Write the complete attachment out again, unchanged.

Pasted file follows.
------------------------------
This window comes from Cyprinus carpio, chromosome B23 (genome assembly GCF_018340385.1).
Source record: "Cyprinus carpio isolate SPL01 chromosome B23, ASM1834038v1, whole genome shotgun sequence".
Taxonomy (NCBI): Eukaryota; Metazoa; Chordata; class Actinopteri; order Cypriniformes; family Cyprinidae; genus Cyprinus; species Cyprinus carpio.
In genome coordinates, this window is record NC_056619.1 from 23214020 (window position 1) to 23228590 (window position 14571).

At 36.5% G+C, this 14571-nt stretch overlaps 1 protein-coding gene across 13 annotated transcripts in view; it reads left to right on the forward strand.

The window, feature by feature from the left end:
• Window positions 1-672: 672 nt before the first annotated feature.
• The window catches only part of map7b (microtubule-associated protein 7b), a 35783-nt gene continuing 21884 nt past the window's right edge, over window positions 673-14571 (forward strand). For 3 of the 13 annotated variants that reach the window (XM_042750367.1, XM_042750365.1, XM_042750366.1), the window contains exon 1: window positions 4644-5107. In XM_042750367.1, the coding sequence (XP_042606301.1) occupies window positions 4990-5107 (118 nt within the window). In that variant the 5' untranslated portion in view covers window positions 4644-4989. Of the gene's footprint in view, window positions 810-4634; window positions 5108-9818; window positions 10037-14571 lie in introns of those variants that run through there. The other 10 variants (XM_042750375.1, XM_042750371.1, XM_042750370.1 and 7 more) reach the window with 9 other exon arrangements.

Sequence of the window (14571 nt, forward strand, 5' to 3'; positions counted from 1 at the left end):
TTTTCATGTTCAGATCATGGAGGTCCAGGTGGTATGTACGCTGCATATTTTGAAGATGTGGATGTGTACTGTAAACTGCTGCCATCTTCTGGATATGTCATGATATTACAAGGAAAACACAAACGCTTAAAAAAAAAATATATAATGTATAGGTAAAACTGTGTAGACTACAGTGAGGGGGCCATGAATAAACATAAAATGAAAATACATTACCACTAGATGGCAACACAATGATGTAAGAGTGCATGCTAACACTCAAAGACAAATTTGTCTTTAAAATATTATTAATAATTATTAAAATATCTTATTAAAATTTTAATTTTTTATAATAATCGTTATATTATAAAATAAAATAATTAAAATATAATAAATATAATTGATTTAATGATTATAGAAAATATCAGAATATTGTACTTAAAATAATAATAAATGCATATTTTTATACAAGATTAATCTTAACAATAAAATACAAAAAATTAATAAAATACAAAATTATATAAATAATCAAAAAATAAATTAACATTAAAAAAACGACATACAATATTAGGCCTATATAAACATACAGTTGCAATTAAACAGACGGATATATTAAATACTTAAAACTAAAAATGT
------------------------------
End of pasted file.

This window comes from Cyprinus carpio, chromosome B23 (genome assembly GCF_018340385.1).
Source record: "Cyprinus carpio isolate SPL01 chromosome B23, ASM1834038v1, whole genome shotgun sequence".
Taxonomy (NCBI): Eukaryota; Metazoa; Chordata; class Actinopteri; order Cypriniformes; family Cyprinidae; genus Cyprinus; species Cyprinus carpio.
In genome coordinates, this window is record NC_056619.1 from 23214020 (window position 1) to 23228590 (window position 14571).

At 36.5% G+C, this 14571-nt stretch overlaps 1 protein-coding gene across 13 annotated transcripts in view; it reads left to right on the forward strand.

The window, feature by feature from the left end:
• Window positions 1-672: 672 nt before the first annotated feature.
• The window catches only part of map7b (microtubule-associated protein 7b), a 35783-nt gene continuing 21884 nt past the window's right edge, over window positions 673-14571 (forward strand). For 3 of the 13 annotated variants that reach the window (XM_042750367.1, XM_042750365.1, XM_042750366.1), the window contains exon 1: window positions 4644-5107. In XM_042750367.1, the coding sequence (XP_042606301.1) occupies window positions 4990-5107 (118 nt within the window). In that variant the 5' untranslated portion in view covers window positions 4644-4989. Of the gene's footprint in view, window positions 810-4634; window positions 5108-9818; window positions 10037-14571 lie in introns of those variants that run through there. The other 10 variants (XM_042750375.1, XM_042750371.1, XM_042750370.1 and 7 more) reach the window with 9 other exon arrangements.

Sequence of the window (14571 nt, forward strand, 5' to 3'; positions counted from 1 at the left end):
TTTTCATGTTCAGATCATGGAGGTCCAGGTGGTATGTACGCTGCATATTTTGAAGATGTGGATGTGTACTGTAAACTGCTGCCATCTTCTGGATATGTCATGATATTACAAGGAAAACACAAACGCTTAAAAAAAAAATATATAATGTATAGGTAAAACTGTGTAGACTACAGTGAGGGGGCCATGAATAAACATAAAATGAAAATACATTACCACTAGATGGCAACACAATGATGTAAGAGTGCATGCTAACACTCAAAGACAAATTTGTCTTTAAAATATTATTAATAATTATTAAAATATCTTATTAAAATTTTAATTTTTTATAATAATCGTTATATTATAAAATAAAATAATTAAAATATAATAAATATAATTGATTTAATGATTATAGAAAATATCAGAATATTGTACTTAAAATAATAATAAATGCATATTTTTATACAAGATTAATCTTAACAATAAAATACAAAAAATTAATAAAATACAAAATTATATAAATAATCAAAAAATAAATTAACATTAAAAAAACGACATACAATATTAGGCCTATATAAACATACAGTTGCAATTAAACAGACGGATATATTAAATACTTAAAACTAAAAATGT